Monday, December 01, 2008

Abundance out of Simplicity

How to create abundance out of simplicity? That is the magic I attempt to create each Christmas. Abundance, because Christmas is about the abundance of God's blessings: symbolized by the diversity and array of the ornaments on the Christmas tree. Simplicity, because we are an American family, and material goods of every description are constantly drawn to us as though by magnetism.

On the one hand, we dread being awash in piles of useless clutter that clogs the rhythmn of our lives and gluts our senses. On the other hand, we both need and desire various material goods, goods which bring a pleasure of their own and which have either a usefulness or a beauty that delights us. Navigating the pulls of both poles is the feat we attempt each holiday season.

How to celebrate poverty with abundance, simplicity with festivity -- that is the paradox of preparation for Christmas.

One time-tested strategy we've adopted is the Rule of Three Gifts: our little Lord Jesus only received three gifts Himself: gold, frankincense, and myrrh, so our children receive the same (plus a stocking). And we warn them to only set their heart on one gift, and be open to what else they might recieve. Thus, they only ask for one, knowing they will only get three.

Last year I wrapped each of the three gifts in a different color paper, stacked them into a pyramid, and tied the stack with thin red ribbon. To create abundance with three gifts, I try to make each a different sort of gift that can be used in a different way: for instance, a fun book, a toy, and a pretty piece of clothing.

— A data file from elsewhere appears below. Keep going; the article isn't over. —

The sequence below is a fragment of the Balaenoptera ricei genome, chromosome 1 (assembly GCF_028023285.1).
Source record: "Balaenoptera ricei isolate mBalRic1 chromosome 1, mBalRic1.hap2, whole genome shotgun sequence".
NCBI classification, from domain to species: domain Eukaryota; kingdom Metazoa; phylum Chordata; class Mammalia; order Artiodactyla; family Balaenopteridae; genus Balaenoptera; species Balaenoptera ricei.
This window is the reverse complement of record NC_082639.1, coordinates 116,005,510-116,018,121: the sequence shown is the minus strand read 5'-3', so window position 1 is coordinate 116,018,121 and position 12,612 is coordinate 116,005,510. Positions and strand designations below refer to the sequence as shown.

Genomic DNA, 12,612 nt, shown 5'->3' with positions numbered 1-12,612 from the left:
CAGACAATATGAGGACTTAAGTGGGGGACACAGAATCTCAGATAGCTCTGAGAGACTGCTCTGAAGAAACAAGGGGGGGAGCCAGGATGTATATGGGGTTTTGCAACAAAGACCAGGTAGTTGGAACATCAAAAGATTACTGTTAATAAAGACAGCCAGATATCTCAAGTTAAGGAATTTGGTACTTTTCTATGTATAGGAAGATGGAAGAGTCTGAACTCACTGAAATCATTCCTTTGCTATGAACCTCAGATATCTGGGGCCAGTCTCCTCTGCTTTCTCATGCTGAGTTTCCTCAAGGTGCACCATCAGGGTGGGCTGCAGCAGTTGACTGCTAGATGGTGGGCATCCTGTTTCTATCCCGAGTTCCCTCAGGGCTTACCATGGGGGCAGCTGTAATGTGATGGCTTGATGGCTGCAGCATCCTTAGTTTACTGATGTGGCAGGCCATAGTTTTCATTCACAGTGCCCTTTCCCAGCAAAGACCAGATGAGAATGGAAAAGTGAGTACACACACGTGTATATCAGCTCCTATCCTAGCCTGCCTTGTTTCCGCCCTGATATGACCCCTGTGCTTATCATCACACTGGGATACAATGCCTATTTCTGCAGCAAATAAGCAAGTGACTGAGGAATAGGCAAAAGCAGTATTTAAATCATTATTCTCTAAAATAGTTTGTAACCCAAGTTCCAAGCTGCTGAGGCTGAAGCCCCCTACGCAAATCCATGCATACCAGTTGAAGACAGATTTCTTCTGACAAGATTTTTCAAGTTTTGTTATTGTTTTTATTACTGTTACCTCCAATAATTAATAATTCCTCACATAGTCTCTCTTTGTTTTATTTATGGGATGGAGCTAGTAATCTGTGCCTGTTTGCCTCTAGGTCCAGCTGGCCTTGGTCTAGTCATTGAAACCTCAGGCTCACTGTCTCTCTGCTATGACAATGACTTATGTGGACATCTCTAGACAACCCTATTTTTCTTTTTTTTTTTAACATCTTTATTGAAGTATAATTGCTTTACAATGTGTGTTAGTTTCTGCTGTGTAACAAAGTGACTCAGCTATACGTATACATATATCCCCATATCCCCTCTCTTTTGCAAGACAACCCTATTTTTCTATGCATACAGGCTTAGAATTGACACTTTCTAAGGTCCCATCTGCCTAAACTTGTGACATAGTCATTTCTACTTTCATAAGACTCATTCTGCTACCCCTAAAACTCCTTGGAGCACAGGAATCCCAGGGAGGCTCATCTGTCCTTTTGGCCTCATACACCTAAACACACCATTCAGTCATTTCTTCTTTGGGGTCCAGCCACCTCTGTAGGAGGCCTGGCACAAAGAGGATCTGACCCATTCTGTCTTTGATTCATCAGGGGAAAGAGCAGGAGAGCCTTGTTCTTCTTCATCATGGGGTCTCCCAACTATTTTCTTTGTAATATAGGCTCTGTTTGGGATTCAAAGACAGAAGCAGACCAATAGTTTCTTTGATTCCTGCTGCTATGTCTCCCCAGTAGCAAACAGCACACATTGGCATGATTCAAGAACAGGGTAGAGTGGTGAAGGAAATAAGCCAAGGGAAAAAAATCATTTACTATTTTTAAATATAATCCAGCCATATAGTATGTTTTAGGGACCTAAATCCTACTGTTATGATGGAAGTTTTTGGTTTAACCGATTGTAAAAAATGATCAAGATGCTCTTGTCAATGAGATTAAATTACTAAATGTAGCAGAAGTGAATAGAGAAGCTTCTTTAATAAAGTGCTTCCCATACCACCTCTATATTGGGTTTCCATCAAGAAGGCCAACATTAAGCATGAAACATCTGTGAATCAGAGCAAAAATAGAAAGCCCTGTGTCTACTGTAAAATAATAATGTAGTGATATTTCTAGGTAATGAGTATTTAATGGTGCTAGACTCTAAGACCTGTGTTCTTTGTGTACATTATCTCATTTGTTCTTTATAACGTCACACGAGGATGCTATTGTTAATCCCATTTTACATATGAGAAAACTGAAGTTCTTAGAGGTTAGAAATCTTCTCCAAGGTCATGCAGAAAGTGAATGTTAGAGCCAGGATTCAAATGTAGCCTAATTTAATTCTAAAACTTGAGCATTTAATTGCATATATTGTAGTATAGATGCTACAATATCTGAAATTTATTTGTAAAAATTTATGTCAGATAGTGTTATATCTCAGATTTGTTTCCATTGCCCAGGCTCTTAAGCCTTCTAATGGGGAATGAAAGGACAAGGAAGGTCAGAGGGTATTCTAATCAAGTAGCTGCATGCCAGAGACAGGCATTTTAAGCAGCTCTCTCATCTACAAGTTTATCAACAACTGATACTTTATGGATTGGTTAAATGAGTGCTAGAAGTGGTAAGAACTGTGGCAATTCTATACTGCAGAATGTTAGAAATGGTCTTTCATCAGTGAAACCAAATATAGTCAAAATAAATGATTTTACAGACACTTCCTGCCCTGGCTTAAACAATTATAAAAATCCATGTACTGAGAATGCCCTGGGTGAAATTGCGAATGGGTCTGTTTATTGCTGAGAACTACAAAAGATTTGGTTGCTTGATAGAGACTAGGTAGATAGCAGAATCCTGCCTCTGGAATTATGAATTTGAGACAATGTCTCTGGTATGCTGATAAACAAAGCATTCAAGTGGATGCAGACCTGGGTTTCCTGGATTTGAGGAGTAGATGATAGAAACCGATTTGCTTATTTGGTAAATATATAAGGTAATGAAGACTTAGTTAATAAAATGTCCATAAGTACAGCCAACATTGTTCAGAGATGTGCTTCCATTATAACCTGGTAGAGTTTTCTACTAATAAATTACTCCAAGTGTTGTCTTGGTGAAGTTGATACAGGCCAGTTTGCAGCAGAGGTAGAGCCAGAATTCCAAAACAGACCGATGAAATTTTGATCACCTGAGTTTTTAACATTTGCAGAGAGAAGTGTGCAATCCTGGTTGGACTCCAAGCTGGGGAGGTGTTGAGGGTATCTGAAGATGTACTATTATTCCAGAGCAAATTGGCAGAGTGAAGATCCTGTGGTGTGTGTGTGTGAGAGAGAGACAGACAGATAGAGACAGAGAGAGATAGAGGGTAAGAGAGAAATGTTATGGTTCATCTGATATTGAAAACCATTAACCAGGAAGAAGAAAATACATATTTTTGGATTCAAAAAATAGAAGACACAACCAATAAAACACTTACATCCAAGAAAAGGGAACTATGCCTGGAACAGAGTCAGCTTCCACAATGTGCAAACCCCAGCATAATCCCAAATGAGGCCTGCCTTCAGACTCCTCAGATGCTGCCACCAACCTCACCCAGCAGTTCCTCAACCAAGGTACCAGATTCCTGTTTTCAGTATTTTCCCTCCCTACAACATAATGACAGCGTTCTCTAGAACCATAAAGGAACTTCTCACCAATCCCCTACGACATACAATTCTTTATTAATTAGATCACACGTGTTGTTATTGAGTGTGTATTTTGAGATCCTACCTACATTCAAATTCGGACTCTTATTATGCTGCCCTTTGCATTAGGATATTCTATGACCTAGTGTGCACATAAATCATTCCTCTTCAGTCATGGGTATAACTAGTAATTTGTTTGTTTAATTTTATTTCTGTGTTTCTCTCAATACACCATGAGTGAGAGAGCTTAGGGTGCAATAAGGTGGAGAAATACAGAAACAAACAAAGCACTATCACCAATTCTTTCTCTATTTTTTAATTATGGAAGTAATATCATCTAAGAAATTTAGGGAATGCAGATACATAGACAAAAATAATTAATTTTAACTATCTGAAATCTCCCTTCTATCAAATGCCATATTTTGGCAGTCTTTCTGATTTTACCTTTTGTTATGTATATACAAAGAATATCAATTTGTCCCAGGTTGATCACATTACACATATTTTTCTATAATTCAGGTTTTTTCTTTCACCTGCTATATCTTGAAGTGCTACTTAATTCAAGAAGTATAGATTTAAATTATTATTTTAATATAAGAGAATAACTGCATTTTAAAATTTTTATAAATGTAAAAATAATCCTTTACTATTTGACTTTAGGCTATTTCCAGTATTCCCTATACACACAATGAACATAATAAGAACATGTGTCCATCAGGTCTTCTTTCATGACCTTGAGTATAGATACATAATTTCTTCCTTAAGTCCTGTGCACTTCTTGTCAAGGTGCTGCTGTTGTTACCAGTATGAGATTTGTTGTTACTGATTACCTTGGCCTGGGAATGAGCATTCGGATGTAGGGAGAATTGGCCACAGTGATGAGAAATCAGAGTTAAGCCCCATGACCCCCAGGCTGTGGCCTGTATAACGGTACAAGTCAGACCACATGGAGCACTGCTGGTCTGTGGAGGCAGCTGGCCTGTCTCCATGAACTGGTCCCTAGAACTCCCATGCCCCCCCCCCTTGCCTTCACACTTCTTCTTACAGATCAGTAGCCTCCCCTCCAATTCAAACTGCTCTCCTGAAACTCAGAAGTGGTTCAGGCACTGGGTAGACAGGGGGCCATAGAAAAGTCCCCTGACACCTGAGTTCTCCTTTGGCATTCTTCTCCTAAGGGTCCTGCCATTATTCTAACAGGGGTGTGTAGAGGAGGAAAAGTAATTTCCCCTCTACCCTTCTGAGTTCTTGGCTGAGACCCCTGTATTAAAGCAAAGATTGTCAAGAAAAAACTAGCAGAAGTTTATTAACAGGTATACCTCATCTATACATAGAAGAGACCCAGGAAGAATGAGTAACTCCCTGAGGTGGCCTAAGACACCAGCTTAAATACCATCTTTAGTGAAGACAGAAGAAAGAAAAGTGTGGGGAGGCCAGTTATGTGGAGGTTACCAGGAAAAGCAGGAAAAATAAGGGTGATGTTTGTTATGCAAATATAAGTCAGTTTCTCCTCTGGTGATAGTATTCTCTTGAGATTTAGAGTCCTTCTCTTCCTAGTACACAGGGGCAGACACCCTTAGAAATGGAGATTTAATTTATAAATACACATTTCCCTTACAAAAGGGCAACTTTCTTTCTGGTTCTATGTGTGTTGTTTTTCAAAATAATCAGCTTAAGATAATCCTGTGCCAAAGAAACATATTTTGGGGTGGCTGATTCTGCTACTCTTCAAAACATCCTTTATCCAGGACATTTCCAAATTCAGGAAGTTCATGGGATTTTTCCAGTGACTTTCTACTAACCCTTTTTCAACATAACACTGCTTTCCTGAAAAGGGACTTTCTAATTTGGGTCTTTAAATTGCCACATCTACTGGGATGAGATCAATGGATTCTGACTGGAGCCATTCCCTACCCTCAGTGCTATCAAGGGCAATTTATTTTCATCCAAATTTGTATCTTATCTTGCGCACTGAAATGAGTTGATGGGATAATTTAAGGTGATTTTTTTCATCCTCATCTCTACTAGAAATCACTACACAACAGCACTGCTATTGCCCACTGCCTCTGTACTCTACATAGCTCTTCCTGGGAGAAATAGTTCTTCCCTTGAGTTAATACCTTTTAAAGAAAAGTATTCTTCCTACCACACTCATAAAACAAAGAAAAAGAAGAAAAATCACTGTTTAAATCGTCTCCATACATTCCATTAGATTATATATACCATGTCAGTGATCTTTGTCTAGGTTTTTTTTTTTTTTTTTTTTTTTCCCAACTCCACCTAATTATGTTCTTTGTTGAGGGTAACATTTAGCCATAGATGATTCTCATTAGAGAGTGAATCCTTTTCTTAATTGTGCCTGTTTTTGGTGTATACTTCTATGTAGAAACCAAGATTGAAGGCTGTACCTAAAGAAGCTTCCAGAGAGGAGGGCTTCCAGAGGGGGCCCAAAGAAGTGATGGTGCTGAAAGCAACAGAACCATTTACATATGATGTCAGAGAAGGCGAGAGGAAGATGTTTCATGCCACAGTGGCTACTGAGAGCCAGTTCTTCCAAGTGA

This past year our three girls received decorative clog boots from Hanna Andersson that I had miraculously caught on clearance. I packed colored felt, wool, and pipe cleaners into tin boxes for the older girls along with small craft books. My younger daughter was delighted by a Kusi doll from Nova Natural. And is traditional, they each received a fairy tale book from their father and I. Small dolls, accessories, and candy crept their way into the stockings.

My older son received a longer book, computer equipment, and the remote control toy he had his eye on. His younger brother received wooden horses for his knights, a book and CD on knights, and was surprised by a racetrack set from his godfather. (The latter gift did not survive Christmas week, but provided hours of family entertainment while it lasted.)

Gifts beyond three are given to the family at large, or saved for Epiphany. Typically any gift that arrives via mail or visit during the Twelve Days of Christmas is stockpiled for Epiphany. These gifts are the "surplus" that come out of God's blessings, and yes, sometimes there are more gifts on Epiphany than on Christmas! God has His own way of creating abundance.


Kathleen said...

Regina, thank you for this post. It certainly provides food for thought. I would like to try this for my boys. We have a large extended family which buys for the kids (as we do for their kids). Maybe the 'rule of three' would keep it from getting too overwhelming. I appreciate your beautiful blog!

Enbrethiliel said...


Oh, I love the Rule of Three Gifts! =D

amy said...

I do struggle with keeping things simple at Christmas. Thank you for your insight.

Kathleen Miller said...


Some wonderful food for thought here.

On a side note- for a look at some great children's books, please stop in at my blog for a visit.